Jays lose ace, then lead, then game
Halladay departs with injury; bullpen allows five-run eighth
TORONTO -- As the Blue Jays' Roy Halladay walked toward the dugout with his trainer at his side, right-hander Scott Richmond jogged out to the mound after a call to the bullpen that came far sooner than expected. Richmond and his fellow relievers were charged with the difficult task of taking over a game that was supposed to be in the hands of the team's ace.
After a short talk with catcher Rod Barajas and trainer George Poulis, Halladay's night was over in the fourth inning -- ended by a strained right groin.
The bullpen was left to pick up where Halladay left off, but couldn't hold down the Marlins. An eighth-inning meltdown that included a grand slam by Marlins center fielder Cody Ross sent the Jays to a 7-3 loss to Florida on Friday at Rogers Centre.
Marlins right fielder Jeremy Hermida, who led off the fourth inning, saw two pitches from Halladay before the Jays' ace determined he could go no further.
"Really, just kind of out of nowhere I felt it on one pitch," Halladay said. "It wasn't a lot of pain right after, so I was kind of hoping it was just a twinge or something. But, I felt it on the next pitch. It's just one of those things that kind of out of nowhere catches you off guard."
Halladay's early exit brought to an abrupt halt a meeting the Marlins had been waiting for.
"We've been talking about facing Halladay for about two weeks," Ross said. "We matched it up, and we thought we were going to get him on the first day. Everyone was talking about it."
Halladay left with the Jays behind, 1-0, but a pair of RBI singles by left fielder Joe Inglett and second baseman Aaron Hill took Halladay off the hook for the loss.
Richmond was able to finish off Hermida -- completing a strikeout that Halladay started -- and pitched 3 2/3 innings after Halladay's departure.
"He kept us in the ballgame," Blue Jays manager Cito Gaston said of Richmond's outing. "He's done that in the past -- even when he's started."
With the Jays ahead, 2-1, the Marlins tied the game in the seventh on a run charged to Richmond, when a single by shortstop Hanley Ramirez with Brandon League on the mound scored an inherited runner.
Things would get worse for League in the eighth, though, when Hermida sent a belt-high fastball from League rocketing to the outfield. Center fielder Vernon Wells tried to make a leaping grab, but couldn't come up with it, as the ball bounced off the wall, and Hermida made his way to second base.
League then walked Marlins second baseman Dan Uggla. The next batter up, catcher John Baker, was hit in the leg with a 95-mph fastball, loading the bases.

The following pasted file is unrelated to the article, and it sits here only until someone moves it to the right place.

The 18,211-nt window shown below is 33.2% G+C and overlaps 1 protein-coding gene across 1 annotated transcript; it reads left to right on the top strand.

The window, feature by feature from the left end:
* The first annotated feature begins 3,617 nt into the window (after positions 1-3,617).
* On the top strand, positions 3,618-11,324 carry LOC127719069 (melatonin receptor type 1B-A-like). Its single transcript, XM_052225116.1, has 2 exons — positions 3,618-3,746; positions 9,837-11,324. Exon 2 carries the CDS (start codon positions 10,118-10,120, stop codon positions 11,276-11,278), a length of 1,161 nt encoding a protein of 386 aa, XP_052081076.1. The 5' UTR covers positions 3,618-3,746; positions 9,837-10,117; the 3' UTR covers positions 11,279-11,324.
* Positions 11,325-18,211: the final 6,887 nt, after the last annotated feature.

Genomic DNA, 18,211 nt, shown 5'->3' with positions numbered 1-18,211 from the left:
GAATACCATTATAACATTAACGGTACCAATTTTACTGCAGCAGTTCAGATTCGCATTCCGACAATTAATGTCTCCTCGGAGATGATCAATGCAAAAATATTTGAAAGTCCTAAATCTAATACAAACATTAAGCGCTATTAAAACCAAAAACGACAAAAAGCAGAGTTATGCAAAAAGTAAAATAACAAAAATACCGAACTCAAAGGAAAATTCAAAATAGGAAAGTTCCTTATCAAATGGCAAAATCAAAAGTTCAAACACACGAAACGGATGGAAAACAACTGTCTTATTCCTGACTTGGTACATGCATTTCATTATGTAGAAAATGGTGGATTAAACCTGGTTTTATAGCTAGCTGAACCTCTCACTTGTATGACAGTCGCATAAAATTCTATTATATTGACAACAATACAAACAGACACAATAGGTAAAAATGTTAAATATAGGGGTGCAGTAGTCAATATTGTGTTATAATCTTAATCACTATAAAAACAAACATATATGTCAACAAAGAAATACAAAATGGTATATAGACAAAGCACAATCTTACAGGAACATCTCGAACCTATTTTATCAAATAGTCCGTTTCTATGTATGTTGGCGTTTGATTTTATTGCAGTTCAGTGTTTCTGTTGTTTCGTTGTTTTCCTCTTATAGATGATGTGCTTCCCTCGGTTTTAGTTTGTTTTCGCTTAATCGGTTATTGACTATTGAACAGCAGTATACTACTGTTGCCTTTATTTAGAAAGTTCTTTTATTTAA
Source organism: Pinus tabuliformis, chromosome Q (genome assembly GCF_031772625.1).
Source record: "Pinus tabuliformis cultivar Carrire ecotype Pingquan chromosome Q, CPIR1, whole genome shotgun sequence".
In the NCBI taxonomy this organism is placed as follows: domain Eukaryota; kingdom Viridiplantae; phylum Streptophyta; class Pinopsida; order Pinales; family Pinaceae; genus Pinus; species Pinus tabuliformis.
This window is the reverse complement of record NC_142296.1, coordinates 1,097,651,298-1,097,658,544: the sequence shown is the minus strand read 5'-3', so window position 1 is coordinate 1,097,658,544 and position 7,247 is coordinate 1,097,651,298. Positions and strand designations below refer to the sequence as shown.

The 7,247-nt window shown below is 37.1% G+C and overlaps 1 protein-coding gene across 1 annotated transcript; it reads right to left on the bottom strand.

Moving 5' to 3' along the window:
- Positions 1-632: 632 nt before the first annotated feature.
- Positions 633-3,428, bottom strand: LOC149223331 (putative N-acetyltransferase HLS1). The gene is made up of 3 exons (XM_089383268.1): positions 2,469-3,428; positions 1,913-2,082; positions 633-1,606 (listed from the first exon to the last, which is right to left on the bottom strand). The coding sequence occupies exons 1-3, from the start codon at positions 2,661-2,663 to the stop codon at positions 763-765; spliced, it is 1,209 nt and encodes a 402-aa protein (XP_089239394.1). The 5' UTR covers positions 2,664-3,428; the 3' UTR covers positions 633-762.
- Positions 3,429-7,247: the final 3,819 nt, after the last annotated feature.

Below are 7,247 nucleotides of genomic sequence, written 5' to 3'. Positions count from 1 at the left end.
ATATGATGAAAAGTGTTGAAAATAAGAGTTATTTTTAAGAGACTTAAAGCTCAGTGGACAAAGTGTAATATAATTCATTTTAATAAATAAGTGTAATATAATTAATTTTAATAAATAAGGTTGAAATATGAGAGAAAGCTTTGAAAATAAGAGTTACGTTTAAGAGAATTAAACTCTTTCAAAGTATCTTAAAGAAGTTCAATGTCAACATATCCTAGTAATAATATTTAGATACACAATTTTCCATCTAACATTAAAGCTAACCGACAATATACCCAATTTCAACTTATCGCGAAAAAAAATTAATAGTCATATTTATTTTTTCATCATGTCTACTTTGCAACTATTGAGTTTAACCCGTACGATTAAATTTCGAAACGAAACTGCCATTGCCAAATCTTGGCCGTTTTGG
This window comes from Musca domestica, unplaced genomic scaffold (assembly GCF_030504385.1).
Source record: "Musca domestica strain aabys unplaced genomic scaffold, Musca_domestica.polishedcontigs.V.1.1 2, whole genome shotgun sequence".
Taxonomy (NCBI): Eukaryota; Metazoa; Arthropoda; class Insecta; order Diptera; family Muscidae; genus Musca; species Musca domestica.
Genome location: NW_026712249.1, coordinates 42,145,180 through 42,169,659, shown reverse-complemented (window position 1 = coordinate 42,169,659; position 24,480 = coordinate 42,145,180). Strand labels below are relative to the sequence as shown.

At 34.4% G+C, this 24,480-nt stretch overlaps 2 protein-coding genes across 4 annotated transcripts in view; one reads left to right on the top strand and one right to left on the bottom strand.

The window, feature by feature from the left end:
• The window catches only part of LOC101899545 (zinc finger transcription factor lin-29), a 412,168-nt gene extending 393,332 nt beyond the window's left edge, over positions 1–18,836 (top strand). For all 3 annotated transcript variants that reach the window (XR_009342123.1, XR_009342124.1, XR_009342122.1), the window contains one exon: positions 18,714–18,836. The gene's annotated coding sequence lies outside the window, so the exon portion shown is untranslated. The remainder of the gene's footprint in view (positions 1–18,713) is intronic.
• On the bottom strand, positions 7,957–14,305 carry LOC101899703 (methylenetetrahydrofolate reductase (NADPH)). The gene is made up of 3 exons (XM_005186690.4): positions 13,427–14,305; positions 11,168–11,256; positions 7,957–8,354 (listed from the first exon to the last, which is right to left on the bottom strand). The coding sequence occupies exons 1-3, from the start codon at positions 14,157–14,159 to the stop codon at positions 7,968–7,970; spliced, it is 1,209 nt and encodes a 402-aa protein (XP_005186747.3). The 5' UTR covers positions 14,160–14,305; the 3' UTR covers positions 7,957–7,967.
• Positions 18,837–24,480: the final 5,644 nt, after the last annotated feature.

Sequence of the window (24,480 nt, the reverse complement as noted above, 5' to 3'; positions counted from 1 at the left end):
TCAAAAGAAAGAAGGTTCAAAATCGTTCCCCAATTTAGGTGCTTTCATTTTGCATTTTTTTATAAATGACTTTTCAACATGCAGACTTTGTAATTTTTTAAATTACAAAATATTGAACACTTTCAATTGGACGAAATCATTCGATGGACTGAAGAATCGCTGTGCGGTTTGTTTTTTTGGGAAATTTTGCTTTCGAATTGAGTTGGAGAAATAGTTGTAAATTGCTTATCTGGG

It was then that Ross hit an 0-2 offering from League deep into the stands, cashing four runs to give the Marlins a 6-2 lead.
"It looked like a splitter that stayed up," Gaston said of the pitch that put the Jays away. "That's what it looked like to me."
While a lot of the Marlins' hits up until the eighth inning came on infield singles that the runners barely legged out, there was no doubt about Ross' grand slam, which went to the deepest part of the outfield.
"They're base hits, and they got them at the right time," Gaston said. "To start the game, the first run they got, they didn't hit that ball hard. The run that tied the score up -- didn't hit that ball hard. But, hey, the home run was hit hard."
Still, the loss could be the least of the Jays' worries, depending on the severity of Halladay's groin strain. Toronto's rotation has already been crippled by injury -- Casey Janssen started the year with shoulder problems, Ricky Romero missed time with an oblique strain, Dustin McGowan and Shaun Marcum are recovering from surgery and aren't expected to return soon and Jesse Litsch learned last week that he will need to undergo Tommy John ligament replacement surgery on his right elbow.
Halladay saw team doctors after leaving the game, iced the injury and had other treatments. He will be examined by doctors soon -- possibly on Saturday -- and will get an MRI exam if necessary.
If Halladay misses a start, Richmond -- who was not scheduled to start a game until June 20 in Washington -- will likely take Halladay's spot in the rotation.
Halladay said it was not a problem he'd had in the past, and he did not see any signs that he might be hurt until the fourth inning.
"It wasn't anything that felt tight before that or would've given me any signs," he said. "It just kind of showed up quickly, and I don't know -- it was kind of out of nowhere.
"It's kind of tough when those things sneak up on you, and you don't really know why or what could have led to it. You just deal with it and try to make the best out of it and move forward."
Erika Gilbert is an associate reporter for MLB.com. This story was not subject to the approval of Major League Baseball or its clubs.